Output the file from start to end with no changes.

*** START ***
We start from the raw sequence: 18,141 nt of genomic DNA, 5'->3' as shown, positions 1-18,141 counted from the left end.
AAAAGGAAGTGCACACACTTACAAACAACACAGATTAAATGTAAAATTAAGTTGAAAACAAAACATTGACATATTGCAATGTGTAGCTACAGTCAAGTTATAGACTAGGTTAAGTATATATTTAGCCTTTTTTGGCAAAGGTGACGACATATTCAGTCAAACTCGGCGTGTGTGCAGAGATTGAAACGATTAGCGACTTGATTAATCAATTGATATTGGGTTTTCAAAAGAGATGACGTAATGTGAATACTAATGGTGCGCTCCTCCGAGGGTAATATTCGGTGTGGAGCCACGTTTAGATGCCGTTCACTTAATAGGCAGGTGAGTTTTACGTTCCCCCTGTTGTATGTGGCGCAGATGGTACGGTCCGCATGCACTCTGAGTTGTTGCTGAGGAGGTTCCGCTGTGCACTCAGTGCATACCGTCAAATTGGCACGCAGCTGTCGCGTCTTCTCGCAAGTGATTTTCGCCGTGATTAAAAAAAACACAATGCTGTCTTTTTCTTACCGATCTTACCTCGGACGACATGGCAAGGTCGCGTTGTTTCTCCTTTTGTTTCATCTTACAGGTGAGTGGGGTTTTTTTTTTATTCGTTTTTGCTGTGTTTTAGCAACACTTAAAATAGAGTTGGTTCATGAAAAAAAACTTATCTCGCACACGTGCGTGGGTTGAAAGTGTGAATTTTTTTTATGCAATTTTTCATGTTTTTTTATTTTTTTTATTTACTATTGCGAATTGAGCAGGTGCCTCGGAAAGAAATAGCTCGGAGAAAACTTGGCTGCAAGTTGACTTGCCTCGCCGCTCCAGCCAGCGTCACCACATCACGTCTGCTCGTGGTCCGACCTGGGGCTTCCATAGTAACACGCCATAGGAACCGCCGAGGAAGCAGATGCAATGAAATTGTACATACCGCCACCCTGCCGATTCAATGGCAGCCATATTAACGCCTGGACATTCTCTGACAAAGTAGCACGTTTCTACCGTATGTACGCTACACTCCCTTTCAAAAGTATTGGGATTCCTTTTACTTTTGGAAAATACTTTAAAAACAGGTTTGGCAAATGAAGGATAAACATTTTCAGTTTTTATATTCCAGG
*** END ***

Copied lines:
We start from the raw sequence: 18,141 nt of genomic DNA, 5'->3' as shown, positions 1-18,141 counted from the left end.
AAAAGGAAGTGCACACACTTACAAACAACACAGATTAAATGTAAAATTAAGTTGAAAACAAAACATTGACATATTGCAATGTGTAGCTACAGTCAAGTTATAGACTAGGTTAAGTATATATTTAGCCTTTTTTGGCAAAGGTGACGACATATTCAGTCAAACTCGGCGTGTGTGCAGAGATTGAAACGATTAGCGACTTGATTAATCAATTGATATTGGGTTTTCAAAAGAGATGACGTAATGTGAATACTAATGGTGCGCTCCTCCGAGGGTAATATTCGGTGTGGAGCCACGTTTAGATGCCGTTCACTTAATAGGCAGGTGAGTTTTACGTTCCCCCTGTTGTATGTGGCGCAGATGGTACGGTCCGCATGCACTCTGAGTTGTTGCTGAGGAGGTTCCGCTGTGCACTCAGTGCATACCGTCAAATTGGCACGCAGCTGTCGCGTCTTCTCGCAAGTGATTTTCGCCGTGATTAAAAAAAACACAATGCTGTCTTTTTCTTACCGATCTTACCTCGGACGACATGGCAAGGTCGCGTTGTTTCTCCTTTTGTTTCATCTTACAGGTGAGTGGGGTTTTTTTTTTATTCGTTTTTGCTGTGTTTTAGCAACACTTAAAATAGAGTTGGTTCATGAAAAAAAACTTATCTCGCACACGTGCGTGGGTTGAAAGTGTGAATTTTTTTTATGCAATTTTTCATGTTTTTTTATTTTTTTTATTTACTATTGCGAATTGAGCAGGTGCCTCGGAAAGAAATAGCTCGGAGAAAACTTGGCTGCAAGTTGACTTGCCTCGCCGCTCCAGCCAGCGTCACCACATCACGTCTGCTCGTGGTCCGACCTGGGGCTTCCATAGTAACACGCCATAGGAACCGCCGAGGAAGCAGATGCAATGAAATTGTACATACCGCCACCCTGCCGATTCAATGGCAGCCATATTAACGCCTGGACATTCTCTGACAAAGTAGCACGTTTCTACCGTATGTACGCTACACTCCCTTTCAAAAGTATTGGGATTCCTTTTACTTTTGGAAAATACTTTAAAAACAGGTTTGGCAAATGAAGGATAAACATTTTCAGTTTTTATATTCCAGG